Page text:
21
May
16

Decision pending in Scottish gamekeeper’s conviction appeal

Last month we blogged about how a Scottish gamekeeper, William (Billy) Dick, was appealing against his conviction for killing a buzzard (see here).

A quick recap:

In August 2015, gamekeeper William (Billy) Dick, now 26, was found guilty of killing a buzzard on the Newlands Estate, Dumfriesshire, in April 2014. Two witnesses had observed him striking the buzzard with rocks and then repeatedly stamping on it (see here). In September 2015 he was sentenced: £1,500 fine for killing the buzzard and £500 for possession of the dead buzzard (see here).

Dick had maintained his innocence throughout the trial and had claimed he was elsewhere when the offence took place (see here).

His appeal was due to be heard in April but was then delayed. His appeal was heard at the High Court on 13th May 2016:

Billy Dick high court appeal May 2016 - Copy

The three presiding judges have reserved judgement. This means they’ll consider the appeal and produce a written judgement in due course.

How long before we can expect to hear their decision? We have no idea. Apparently there’s no time limit and much will depend on the quantity and complexity of the evidence heard, and how busy the three judges are! See here for an enlightening blog about waiting for a reserved judgement.

The decision will impact on the current prosecution against Newlands Estate landowner Andrew Duncan, charged with being vicariously liable for gamekeeper Dick’s crimes. The case against Andrew Duncan has encountered frequent delays while Dick’s appeal was underway. The next court hearing in the vicarious liability case is scheduled for 3rd June 2016 (see here). We can expect further delays if the judgement on Dick’s appeal has not been delivered by then.

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8 Responses to “Decision pending in Scottish gamekeeper’s conviction appeal”


  1. 1 sallygutteridge
    May 21, 2016 at 10:31 am

    We saw this with our own eyes. We saw him stamping on the buzzard and we gave evidence (and treated like liars for hours) that got him convicted in court, yet, with the advice from a high paid QC he is still saying he didn’t do it. How frustrating to know something in your memory and your heart yet still see money buy injustuce [Ed: one sentence removed as defamatory]. I don’t even care about his punishment, he’s probably been punished enough. I care that the truth outs for one poor trapped and beaten wild bird.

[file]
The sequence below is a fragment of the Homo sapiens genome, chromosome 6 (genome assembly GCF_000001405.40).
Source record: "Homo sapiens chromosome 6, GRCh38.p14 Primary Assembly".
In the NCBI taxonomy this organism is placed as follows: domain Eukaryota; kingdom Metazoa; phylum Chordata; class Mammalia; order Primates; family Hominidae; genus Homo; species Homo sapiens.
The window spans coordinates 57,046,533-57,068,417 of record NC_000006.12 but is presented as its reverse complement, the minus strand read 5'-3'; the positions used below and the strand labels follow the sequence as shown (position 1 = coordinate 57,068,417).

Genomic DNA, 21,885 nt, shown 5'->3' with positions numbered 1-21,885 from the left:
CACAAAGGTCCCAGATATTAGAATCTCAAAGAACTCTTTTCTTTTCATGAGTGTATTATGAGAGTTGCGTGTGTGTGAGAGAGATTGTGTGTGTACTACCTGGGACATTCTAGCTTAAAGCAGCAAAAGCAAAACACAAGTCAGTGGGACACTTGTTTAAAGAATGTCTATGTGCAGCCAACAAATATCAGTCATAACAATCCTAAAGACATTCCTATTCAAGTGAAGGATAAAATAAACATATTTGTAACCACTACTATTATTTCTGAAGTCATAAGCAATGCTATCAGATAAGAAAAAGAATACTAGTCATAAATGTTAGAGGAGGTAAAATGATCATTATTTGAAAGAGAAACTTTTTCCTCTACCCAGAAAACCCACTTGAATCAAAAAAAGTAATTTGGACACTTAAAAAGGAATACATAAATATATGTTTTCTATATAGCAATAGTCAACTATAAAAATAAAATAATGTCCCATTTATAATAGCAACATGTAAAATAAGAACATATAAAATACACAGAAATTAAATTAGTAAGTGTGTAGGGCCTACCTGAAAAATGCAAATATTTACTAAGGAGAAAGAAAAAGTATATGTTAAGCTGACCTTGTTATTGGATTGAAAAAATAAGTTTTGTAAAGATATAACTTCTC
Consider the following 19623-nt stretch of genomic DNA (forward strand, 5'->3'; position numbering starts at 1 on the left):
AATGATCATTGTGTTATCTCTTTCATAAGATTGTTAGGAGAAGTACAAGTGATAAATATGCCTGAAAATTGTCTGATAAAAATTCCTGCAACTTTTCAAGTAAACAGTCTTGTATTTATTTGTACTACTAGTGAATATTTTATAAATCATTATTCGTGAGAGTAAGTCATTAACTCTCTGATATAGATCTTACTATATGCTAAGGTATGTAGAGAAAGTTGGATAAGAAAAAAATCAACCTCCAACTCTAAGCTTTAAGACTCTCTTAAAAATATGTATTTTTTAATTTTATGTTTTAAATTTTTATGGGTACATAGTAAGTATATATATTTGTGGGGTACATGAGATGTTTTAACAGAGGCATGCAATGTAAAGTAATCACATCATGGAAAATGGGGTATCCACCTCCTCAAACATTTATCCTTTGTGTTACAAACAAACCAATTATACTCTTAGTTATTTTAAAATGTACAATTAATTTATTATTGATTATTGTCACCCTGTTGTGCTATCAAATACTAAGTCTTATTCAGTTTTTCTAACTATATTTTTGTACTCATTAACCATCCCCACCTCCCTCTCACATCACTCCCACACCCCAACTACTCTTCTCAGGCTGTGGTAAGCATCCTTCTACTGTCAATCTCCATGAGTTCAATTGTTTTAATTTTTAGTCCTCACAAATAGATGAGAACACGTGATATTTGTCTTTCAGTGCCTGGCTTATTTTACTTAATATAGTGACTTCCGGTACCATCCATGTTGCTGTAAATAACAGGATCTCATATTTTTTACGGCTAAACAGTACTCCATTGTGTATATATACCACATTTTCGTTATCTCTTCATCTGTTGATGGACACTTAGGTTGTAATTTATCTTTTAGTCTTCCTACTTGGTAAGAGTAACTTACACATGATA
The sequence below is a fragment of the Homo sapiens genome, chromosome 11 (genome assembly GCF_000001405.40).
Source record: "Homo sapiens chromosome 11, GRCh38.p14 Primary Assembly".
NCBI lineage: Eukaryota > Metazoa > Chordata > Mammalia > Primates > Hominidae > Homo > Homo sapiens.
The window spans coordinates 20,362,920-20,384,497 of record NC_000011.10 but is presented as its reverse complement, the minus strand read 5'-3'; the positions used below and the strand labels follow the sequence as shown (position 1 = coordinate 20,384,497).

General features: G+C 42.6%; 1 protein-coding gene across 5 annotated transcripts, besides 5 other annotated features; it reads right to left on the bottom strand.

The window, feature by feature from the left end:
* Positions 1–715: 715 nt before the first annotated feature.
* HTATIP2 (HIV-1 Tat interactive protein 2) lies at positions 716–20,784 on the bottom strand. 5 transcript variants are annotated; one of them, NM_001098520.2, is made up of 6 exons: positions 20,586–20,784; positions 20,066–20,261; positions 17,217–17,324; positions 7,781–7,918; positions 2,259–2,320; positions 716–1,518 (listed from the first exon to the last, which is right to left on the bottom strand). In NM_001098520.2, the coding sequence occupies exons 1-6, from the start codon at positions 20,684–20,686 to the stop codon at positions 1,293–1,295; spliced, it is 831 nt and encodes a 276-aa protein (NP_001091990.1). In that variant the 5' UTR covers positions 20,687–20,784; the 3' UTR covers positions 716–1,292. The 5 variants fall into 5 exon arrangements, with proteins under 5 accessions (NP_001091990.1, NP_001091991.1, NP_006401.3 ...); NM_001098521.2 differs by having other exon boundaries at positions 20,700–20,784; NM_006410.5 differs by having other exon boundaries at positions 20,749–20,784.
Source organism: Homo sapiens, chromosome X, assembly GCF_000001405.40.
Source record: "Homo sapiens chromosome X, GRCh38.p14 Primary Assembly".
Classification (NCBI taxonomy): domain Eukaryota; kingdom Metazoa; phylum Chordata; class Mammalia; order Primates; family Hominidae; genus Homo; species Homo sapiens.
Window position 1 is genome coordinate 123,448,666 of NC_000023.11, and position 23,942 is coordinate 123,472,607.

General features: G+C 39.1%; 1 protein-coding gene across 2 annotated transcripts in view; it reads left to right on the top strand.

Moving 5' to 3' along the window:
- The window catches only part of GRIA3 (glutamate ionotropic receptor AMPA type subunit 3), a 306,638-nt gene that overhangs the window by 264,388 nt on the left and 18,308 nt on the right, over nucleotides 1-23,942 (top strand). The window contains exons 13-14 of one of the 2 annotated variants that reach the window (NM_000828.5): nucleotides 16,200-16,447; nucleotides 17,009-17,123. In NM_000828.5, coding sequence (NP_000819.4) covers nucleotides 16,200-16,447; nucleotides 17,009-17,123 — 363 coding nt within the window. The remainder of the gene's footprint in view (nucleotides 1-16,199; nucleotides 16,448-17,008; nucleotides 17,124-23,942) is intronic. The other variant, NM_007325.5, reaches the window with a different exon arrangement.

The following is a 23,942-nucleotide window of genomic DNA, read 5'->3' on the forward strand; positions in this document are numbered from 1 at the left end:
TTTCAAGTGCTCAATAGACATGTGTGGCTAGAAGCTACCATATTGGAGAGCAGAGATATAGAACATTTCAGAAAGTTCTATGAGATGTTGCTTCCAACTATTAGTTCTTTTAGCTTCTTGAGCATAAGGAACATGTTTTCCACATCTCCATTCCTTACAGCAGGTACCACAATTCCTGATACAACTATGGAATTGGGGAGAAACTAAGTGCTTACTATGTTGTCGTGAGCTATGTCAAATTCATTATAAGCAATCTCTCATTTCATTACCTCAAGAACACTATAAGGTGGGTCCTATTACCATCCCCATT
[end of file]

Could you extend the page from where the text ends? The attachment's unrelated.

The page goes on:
2. 3 George M
    May 21, 2016 at 11:10 am

    Most people working in the legal profession will know it can be corrupt/obstructive in various ways. I had a solicitor tell me once that he could not defend a certain case in one particular fashion because to do so would result in his law practise being effectively closed down. How would they do this? He said witness statements would disappear or not arrive in time, witnesses would not be cited, court dates would be double booked and much more. Like most professions if one bucks the received wisdoms and conventional practises then life is made very, very hard for you. As George Bernard Shaw stated “All professions are conspiracies against the laity.” That doesn’t mean that things cannot be changed, but the process of changing them is long and winding, leaving many honest and sincere people injured along the way. Well done, Sally, thanks for your courage and bravery in testifying in the first place. Thank you. Lets hop integrity triumphs on this occasion and another step forward has been taken.

  3. 4 Blythe
    May 21, 2016 at 12:25 pm

    If his appeal is upheld there must be questions asked about bribery, vested interests, and judicial bias.

    [Ed: the first five words have been changed as original wording was defamatory; the words we’ve used have the same meaning but are not defamatory!]

  4. 5 Simon Tucker
    May 21, 2016 at 12:32 pm

    I was an expert witness in a case once, commercial not criminal, and had to face a barrage of lies and innuendo from the plaintiff’s barrister and a totally inept judge. I was threatened with a contempt charge for pointing out that the judge did not have the necessary understanding of the issues to actually make a judgement.

    I ran into their barrister on the way out of the court, who apologised as he was “only doing his job”. I suggested that he move a long way away from me very quickly unless he wanted to be victim of an assault.

    The judicial system is corrupt.

  5. 6 against feudalism
    May 21, 2016 at 12:41 pm

    I wonder who paid for his Edinburgh Law team ?

  6. 7 BruceA.
    May 21, 2016 at 1:28 pm

    Thanks again Sally for reporting this horrific crime. It is long overdue in Scotland that our natural wildlife heritage is treated with such glib, wanton disrespect.


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